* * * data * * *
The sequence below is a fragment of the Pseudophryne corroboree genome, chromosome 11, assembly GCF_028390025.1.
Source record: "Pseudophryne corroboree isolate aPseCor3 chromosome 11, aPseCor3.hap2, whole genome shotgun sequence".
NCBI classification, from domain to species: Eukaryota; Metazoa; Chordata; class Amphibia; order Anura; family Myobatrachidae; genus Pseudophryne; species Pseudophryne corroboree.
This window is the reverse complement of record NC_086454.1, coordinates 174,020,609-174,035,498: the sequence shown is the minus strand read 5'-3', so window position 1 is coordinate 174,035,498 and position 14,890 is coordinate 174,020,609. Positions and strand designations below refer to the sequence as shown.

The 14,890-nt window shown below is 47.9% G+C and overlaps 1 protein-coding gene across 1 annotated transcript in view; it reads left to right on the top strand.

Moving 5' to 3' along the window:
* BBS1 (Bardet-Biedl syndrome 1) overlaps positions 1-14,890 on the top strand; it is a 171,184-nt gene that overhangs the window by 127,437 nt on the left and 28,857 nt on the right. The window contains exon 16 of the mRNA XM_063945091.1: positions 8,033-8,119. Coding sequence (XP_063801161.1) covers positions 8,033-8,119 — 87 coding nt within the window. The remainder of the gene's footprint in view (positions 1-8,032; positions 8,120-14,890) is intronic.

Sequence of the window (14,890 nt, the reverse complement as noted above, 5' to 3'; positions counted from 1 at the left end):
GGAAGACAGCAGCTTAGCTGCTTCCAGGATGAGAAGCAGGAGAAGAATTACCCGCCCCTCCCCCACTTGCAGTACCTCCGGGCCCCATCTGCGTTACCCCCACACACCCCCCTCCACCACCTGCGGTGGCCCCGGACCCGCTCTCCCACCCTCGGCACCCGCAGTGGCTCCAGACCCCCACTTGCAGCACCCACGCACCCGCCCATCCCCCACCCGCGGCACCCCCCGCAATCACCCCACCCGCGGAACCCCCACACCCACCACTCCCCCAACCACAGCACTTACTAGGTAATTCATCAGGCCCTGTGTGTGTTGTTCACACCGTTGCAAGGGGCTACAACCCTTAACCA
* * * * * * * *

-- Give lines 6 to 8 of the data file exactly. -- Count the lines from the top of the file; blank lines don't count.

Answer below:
Moving 5' to 3' along the window:
* BBS1 (Bardet-Biedl syndrome 1) overlaps positions 1-14,890 on the top strand; it is a 171,184-nt gene that overhangs the window by 127,437 nt on the left and 28,857 nt on the right. The window contains exon 16 of the mRNA XM_063945091.1: positions 8,033-8,119. Coding sequence (XP_063801161.1) covers positions 8,033-8,119 — 87 coding nt within the window. The remainder of the gene's footprint in view (positions 1-8,032; positions 8,120-14,890) is intronic.

Sequence of the window (14,890 nt, the reverse complement as noted above, 5' to 3'; positions counted from 1 at the left end):